by Julie Enszer
an selection of poems from the collection published by Sibling Rivalry Press | November 8, 2016
The ketubah doesn’t quite fit
the mahogany frame:
an extra quarter inch
on top and bottom.I should have had it
Carefully, I fold the edges
around the cardboard backing.
Hanging on the wall
the error is invisible.
This is the secret of marriage:
things don’t always fit.
Fold, adapt, squeeze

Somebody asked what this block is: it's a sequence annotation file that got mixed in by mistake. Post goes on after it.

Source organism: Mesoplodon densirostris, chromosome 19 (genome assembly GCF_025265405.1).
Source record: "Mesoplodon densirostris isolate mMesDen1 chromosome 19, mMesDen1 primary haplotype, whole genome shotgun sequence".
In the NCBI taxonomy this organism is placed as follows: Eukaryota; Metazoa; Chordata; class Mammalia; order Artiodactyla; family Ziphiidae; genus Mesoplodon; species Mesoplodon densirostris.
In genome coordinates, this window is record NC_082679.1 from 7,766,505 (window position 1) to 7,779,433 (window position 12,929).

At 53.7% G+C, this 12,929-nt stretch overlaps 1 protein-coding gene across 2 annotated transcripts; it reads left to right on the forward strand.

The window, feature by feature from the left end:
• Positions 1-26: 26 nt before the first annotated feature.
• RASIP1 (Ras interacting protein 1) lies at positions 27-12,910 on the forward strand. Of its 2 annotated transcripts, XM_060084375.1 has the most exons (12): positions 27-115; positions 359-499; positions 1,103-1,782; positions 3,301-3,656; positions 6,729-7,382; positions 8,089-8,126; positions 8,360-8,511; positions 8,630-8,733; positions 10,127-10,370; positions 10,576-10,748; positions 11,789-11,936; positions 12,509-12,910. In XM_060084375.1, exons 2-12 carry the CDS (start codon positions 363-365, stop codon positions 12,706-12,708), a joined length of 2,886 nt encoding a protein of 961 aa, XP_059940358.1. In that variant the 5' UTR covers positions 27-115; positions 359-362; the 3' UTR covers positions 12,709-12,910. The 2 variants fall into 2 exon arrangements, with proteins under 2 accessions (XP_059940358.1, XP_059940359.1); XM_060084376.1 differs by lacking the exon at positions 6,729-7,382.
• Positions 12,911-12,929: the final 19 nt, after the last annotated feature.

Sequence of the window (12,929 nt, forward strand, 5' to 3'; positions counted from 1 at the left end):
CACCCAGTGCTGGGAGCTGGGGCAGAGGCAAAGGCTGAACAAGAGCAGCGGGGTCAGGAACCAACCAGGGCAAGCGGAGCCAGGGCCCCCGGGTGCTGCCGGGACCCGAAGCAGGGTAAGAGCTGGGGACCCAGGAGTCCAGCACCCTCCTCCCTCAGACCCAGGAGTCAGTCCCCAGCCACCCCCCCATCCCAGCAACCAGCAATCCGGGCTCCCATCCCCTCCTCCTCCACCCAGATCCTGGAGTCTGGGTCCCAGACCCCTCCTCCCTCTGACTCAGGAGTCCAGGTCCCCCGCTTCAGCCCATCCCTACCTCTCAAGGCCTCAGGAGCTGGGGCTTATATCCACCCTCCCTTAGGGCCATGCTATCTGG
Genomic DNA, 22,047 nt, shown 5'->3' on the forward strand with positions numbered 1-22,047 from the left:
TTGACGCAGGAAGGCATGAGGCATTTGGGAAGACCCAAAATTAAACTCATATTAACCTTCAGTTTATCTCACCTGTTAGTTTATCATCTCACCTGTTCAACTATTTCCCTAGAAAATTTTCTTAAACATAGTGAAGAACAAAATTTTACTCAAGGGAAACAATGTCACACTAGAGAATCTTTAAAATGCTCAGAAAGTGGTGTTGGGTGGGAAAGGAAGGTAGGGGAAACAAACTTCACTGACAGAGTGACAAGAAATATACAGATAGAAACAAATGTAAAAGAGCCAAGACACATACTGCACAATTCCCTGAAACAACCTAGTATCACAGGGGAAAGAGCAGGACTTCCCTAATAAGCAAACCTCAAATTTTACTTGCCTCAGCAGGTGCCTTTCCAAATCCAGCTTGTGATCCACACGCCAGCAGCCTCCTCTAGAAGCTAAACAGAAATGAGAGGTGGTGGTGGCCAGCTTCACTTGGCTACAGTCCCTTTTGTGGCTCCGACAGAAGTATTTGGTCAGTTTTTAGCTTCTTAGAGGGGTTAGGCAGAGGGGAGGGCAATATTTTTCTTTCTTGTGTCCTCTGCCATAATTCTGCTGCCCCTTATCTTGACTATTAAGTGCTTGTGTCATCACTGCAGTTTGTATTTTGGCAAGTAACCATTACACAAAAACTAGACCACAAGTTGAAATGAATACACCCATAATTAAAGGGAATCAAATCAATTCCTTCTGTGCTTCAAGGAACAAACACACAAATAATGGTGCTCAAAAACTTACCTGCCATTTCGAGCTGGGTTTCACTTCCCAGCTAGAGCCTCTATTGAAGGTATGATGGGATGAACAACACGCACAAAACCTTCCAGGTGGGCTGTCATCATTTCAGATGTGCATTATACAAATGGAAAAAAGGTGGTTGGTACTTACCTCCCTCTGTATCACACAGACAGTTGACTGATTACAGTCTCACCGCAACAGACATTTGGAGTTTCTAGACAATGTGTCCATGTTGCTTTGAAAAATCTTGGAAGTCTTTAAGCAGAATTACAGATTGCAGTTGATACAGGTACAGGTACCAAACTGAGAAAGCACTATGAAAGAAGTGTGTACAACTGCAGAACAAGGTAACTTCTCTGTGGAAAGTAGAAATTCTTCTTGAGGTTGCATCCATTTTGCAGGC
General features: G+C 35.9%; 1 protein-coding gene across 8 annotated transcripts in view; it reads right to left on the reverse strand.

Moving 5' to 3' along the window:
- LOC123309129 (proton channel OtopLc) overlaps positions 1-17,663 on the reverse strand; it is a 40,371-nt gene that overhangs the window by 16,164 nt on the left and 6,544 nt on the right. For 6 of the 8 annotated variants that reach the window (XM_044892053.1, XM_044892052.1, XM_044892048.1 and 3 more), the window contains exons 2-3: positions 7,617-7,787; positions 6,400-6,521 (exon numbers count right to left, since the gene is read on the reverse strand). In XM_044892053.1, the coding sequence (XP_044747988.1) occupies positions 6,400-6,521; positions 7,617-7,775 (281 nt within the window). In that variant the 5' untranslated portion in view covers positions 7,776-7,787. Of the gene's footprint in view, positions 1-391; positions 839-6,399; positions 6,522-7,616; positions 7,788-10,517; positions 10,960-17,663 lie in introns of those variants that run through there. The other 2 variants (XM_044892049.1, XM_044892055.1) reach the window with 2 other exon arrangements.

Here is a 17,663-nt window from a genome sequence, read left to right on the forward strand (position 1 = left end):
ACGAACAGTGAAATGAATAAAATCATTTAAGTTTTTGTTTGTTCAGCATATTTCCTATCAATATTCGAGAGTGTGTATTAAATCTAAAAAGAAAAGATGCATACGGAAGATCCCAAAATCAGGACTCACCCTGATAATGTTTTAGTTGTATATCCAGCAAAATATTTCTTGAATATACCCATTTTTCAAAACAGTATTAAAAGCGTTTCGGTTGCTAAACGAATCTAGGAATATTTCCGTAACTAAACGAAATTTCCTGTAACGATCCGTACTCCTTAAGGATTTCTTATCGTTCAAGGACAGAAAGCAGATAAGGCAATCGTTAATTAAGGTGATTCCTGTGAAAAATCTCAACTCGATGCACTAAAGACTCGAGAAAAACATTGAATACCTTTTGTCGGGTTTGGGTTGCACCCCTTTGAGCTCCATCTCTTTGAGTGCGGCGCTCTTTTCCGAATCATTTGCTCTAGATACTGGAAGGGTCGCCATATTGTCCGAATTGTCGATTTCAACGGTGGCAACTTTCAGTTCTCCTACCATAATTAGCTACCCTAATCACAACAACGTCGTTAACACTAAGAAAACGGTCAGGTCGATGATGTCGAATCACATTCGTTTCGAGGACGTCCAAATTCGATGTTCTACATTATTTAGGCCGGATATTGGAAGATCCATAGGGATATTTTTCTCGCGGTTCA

into form. Make do.
In Michigan, September dusk is chilly. We linger
in the parking garage of the downtown Millender Center.
Wind whips through concrete; the sun sets.
Cars cruise by. We identify makes and models
from internal combustion, the squeal of turning tires,
running engines. Our ears, expert at this exercise.
Neither wants to leave the other.
Polite conversation exhausted, we turn
to taboo: what we dream, secret hopes, desire.
We’ve touched only once when she brushed my hand
to light a cigarette. I tell her,
you must stop coming in my dreams.
Twenty-four hours later, each leaving
other lovers, we begin life together.